“Another way we might misunderstand the nature of freedom is by thinking that freedom means a lack of personal responsibility. This misunderstanding runs rampant in the world around us. We see people abandoning their responsibilities to their families because they are tying them down.”
“You can’t make me do this. Don’t you know this is America?”
That’s a direct quote from one of our children. I don’t remember the exact circumstances. Nor do I remember what the “this” specifically was which brought such a statement of indignation. For all I know, the kid might have had a point – perhaps I was telling them they had to do something unreasonable.
Regardless, the thought process behind the response, which came after a long period of exasperation on the parts of both parent and child, was familiar to me. It was familiar because I’ve used it. Said it. Claimed it for myself many, many times. It’s the appeal to freedom.
You can’t tell me what to do. This is a free country, after all.
This is a free country (pretty sure). But thinking like this might be an indicator that we have a misunderstanding of what freedom is. Let me qualify, though – when I’m writing about “freedom” in this post, I am not meaning political freedom. I’m meaning spiritual freedom. I’m meaning the kind of freedom that’s important to Jesus. I’m meaning the kind of freedom that only Jesus can bring, that which He promised in John 8:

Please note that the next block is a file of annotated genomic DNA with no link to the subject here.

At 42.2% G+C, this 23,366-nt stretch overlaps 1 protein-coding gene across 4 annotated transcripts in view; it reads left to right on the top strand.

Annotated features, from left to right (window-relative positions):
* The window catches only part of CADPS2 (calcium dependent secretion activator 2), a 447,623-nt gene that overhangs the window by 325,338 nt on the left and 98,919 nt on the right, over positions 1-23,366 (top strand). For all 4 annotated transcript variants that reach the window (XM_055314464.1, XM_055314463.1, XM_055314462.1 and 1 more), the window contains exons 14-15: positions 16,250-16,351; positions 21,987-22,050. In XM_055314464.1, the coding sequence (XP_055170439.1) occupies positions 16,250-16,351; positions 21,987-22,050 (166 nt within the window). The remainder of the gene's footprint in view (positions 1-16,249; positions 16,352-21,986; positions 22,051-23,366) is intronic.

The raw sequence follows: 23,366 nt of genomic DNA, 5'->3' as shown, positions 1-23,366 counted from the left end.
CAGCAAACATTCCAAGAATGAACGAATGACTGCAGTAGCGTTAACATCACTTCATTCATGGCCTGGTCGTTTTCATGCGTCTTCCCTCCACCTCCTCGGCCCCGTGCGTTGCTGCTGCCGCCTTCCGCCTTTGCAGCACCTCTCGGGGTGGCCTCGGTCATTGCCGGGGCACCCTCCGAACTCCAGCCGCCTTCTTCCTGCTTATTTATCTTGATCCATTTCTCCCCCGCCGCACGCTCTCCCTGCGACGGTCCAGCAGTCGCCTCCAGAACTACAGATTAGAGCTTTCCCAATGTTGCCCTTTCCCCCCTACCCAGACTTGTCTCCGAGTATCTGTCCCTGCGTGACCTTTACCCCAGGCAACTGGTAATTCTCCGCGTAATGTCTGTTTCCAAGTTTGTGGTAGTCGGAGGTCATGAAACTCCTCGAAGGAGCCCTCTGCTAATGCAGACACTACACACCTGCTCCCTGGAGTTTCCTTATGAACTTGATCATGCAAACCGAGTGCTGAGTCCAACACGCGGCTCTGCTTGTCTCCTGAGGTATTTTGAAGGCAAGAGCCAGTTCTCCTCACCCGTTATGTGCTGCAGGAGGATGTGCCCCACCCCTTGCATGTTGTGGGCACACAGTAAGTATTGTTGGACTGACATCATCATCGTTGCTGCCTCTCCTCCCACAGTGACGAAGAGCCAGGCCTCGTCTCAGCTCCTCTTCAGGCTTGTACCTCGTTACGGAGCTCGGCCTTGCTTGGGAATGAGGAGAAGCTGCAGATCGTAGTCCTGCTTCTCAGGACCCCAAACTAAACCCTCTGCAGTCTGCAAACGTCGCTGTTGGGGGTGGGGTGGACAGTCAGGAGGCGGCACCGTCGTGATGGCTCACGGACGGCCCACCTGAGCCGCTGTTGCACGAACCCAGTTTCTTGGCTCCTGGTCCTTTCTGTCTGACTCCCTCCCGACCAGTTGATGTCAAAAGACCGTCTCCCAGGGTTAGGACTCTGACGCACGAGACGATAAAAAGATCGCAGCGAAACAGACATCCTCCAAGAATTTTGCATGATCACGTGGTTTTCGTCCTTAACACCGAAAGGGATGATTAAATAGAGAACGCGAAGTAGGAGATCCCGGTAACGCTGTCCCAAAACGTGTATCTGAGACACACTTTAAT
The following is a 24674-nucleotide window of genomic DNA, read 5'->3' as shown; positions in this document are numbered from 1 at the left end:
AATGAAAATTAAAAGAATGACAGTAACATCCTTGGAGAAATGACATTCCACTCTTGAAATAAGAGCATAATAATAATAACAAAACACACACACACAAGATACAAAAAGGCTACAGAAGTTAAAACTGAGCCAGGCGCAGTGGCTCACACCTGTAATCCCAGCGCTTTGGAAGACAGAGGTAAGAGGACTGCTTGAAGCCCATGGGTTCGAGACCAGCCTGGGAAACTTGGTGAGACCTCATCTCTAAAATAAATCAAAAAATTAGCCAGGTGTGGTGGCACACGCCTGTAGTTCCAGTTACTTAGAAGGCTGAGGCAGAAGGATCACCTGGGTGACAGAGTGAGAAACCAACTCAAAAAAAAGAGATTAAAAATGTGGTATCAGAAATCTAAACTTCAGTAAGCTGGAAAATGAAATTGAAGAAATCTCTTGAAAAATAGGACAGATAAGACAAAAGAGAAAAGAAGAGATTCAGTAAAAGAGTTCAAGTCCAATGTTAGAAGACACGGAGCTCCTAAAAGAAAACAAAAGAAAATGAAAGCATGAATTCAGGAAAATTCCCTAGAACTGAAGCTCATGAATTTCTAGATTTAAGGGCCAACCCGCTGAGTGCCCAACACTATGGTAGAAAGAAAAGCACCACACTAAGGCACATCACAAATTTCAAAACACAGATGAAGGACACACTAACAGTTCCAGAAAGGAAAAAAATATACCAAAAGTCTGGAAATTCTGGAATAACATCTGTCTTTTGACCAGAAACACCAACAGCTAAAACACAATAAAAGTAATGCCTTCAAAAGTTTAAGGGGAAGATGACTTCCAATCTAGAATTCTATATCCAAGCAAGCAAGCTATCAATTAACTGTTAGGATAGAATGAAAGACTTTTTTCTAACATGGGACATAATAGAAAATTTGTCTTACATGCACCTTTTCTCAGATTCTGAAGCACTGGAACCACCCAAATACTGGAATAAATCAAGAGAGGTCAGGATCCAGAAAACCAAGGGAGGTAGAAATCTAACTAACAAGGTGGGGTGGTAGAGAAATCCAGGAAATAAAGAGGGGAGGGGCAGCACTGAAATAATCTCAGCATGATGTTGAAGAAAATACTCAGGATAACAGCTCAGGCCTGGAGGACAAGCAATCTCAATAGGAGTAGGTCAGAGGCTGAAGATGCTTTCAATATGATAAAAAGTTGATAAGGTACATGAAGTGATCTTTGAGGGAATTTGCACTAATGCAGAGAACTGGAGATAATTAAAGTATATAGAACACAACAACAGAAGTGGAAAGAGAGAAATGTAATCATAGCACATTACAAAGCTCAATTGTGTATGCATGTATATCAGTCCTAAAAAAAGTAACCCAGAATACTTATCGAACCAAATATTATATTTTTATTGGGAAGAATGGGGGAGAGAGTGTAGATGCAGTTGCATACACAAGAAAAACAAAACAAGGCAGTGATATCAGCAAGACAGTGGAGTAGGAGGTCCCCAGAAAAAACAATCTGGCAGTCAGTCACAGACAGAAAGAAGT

“If you continue in my word, you really are my disciples. You will know the truth, and the truth will set you free” (John 8:31-32).
This is the kind of freedom we tend to misunderstand. Perhaps we do so because those other kinds of freedom are also present in our lives. Those freedoms are wonderful things – things that should be protected and fought for. And yet there is a different kind of freedom that the Bible talks about. Here, then, are three ways in which we might misunderstand the kind of freedom Jesus brings to His followers:
1. Freedom means a lack of moral constraint.
We might be tempted to think that freedom means a lack of moral constraint. This is a very ironic misunderstanding, especially for someone who claims the name of Jesus, because the opposite is actually true.
If we look back to the context of John 8, we see that Jesus told the Jews He was in conversation with that true freedom, and true slavery, was not only a physical reality, but a spiritual one. Slavery is a condition of the soul, not only an institution of man. And slavery is what comes when we abandon moral constraint, for “everyone who commits sin is a slave of sin” (John 8:34).
The kind of freedom Jesus brings leads us not to a lack of moral constraint, but to a greater kind of servitude in which we are actually free from the power of sin and yet bound by the righteousness of Christ. Ironically, true freedom means that we are free to obey with our whole selves.
2. Freedom means a lack of personal responsibility.
Another way we might misunderstand the nature of freedom is by thinking that freedom means a lack of personal responsibility. This misunderstanding runs rampant in the world around us. We see people abandoning their responsibilities to their families because they are tying them down. We see others making choices about their careers to avoid having people rely on them. Even in the church, we see people failing to volunteer to serve because it would inhibit their ability to do the things they really want to on the weekend.